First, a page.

I’ve been on a lot of first dates lately. Being a free and independent femme d’un certain âge, Paris is my oyster.

However, it’s not all love and roses in the City of Lights. Sometimes it is stormy. There’s dog poop everywhere (proverbial and literal). Sometimes you miss your bus and lose your wallet and eat yogurt on the couch for dinner, feeling sorry for yourself. That’s just life.

That’s dating, too. By my observation, most single people in their fifties hadn’t planned to be single in their fifties. We’ve all seen some shit. We’ve got jagged edges and secrets and recently healed wounds and messy relations with our exes. But we still want to love and be loved.

Left: a couple kissing outside a cafe in Paris. A photo of rue de Belleville in Paris on a sunny morning.
Top: @lespuristes / @davidignaz. Above: @marie.devivies / @l.r.e

How do we get there?

None of my nice Parisien friends has a nice brother or interesting neighbor to introduce me to. I was never a pick-up-guys-in-a-bar type of girl (and COVID has changed that vibe now, anyway). Besides, I like to be home in PJs by 9 pm.

So, what to do? We use the apps. Here we are, a bunch of unexpectedly single middle-aged people throwing our cute photos up on Bumble and putting our best feet forward, looking for love. Go, us! We are brave and hopeful and willing to take a risk.

There are a lot of first dates in the world of online romance. Here are some of my recent first-dates. I have listed them in order of personal preference, starting with the “meh.” And leading up to my favorite option…

Left: a photo of a couple on a park bench in a garden in Paris. A photo of a couple walking together in Jardin de Tuleries, Paris.
@erika.kostialova / @emilytaubert

The Park

My least favorite. Some men chat you up online, showing no red flags, seeming like regular guys, but then they invite you to meet them in a park. I don’t like that for several reasons.

1 If we sit on a bench, I don’t know what to do with my hands.

2. He’s not investing even two euros to buy me a coffee—is he invested at all?

3. No matter how pretty the Paris parks are, walking on a circular path, dodging ponies and dogs and kids on scooters does not make it easy for us to get to know each other.

4. If the park date led to a drink or dinner, that would be nice. But once some guy and I just wandered around until it got dark and then he said, “So can we go back to your place now?” Um, no.

Recommended parks for a park date: For me, none. For those who like it, try the Luxembourg Gardens or Parc des Buttes-Chaumont. They’re both big enough to offer lots of wandering options, and they both have places to stop for a drink.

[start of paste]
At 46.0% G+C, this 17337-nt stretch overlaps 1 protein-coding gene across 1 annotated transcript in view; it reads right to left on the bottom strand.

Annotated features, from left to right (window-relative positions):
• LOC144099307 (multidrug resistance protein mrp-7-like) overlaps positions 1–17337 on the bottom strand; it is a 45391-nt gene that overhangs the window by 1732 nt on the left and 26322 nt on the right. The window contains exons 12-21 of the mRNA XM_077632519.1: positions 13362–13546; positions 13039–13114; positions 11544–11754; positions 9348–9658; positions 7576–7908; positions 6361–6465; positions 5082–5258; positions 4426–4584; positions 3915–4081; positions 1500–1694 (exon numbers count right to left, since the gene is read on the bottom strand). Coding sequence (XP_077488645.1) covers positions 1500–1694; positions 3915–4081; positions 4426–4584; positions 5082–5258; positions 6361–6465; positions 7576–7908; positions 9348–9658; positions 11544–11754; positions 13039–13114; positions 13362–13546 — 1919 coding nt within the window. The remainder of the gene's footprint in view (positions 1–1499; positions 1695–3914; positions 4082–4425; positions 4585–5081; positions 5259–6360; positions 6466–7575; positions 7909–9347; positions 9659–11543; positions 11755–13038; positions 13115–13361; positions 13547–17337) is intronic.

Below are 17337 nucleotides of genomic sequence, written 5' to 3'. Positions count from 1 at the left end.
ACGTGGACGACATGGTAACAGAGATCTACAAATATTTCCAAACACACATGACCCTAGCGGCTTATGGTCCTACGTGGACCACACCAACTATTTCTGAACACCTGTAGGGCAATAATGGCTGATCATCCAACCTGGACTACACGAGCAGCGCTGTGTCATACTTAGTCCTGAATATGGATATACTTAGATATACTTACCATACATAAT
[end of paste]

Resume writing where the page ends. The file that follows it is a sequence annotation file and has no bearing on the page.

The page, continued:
Left: a photo of a cafe terrace in Paris by a metro station. A photo of a couple drinking along the Seine in Paris during summer.
@deareverest / @l.r.e

Morning Coffee

This can work, because an espresso takes thirty seconds to drink if you’re not feeling it, or an hour if you are. I hesitate, though, because mornings in cafés are pretty quiet, and I need a busier atmosphere to size the guy up.

Recommended café for morning coffee: Try any tabac, found by the red neon sign. They’re active places, with people coming in to buy lottery tickets and other necessary items. You can even drink your coffee standing up at the bar for about half the price of table seating, which can be handy if you aren’t sure of the guy.

Left: a photo of a bar's terrace in Paris. Right: a photo of a couple kissing outside a metro station in Paris.
@deci_dela / @vutheara

Lunch or Dinner

In my opinion, this is too much commitment for a first date. You’ll know within twenty seconds if he’s got potential or not, and if he doesn’t, you’ve got to make conversation for an hour and a half. Too risky. Still, if you’re feeling lucky, go for it! To minimize risk, go somewhere busy and mid-priced. 

Café Montorgueil near Les Halles works. You can chat, people watch if the conversation dries up, and split when you’re ready. Or stick around. Your call.

Left: a photo of a couple on a terrace in Paris. A photo of an elderly couple on a park bench in Paris.
@deci_dela / @erika.kostialova


This is my favorite first date. The British have tea, the French have apéro, or a late-afternoon drink and snack. If you don’t vibe, you can gulp your rosé and leave. If you hit it off, the date might stretch into dinner and hubba hubba who knows what else?

Recommended cafes and restaurants: Le Dôme in the 17th is a classic—busy, good people watching, close to a metro, friendly staff. Le Sèvres Raspail near the Bon Marché is a good option too—busy, vibrant neighborhood, close to the metro for quick escapes if things go south, lots of good dining options if things go well. Your choice.

Personally, I find a successful first date in a vibrant setting where we can easily chat, lets me meet the guy, and see if he’s how he billed himself online. I make sure to have a drink and a snack to fiddle with, and an exit strategy. An apéro date is just that.

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Written by Yvonne Hazelton for HiP Paris. Looking to travel? Check out Plum Guide and our Marketplace for fabulous vacation rentals in Paris, France or Italy. Looking to rent long or short term, or buy in France? Ask us! We can connect you to our trusted providers for amazing service and rates or click here. Looking to bring France home to you or to learn online or in person? Check out our marketplace shop and experiences.


Yvonne Hazelton

Yvonne is an American writer living in Paris. She blogs at Escaping the Empty Nest.

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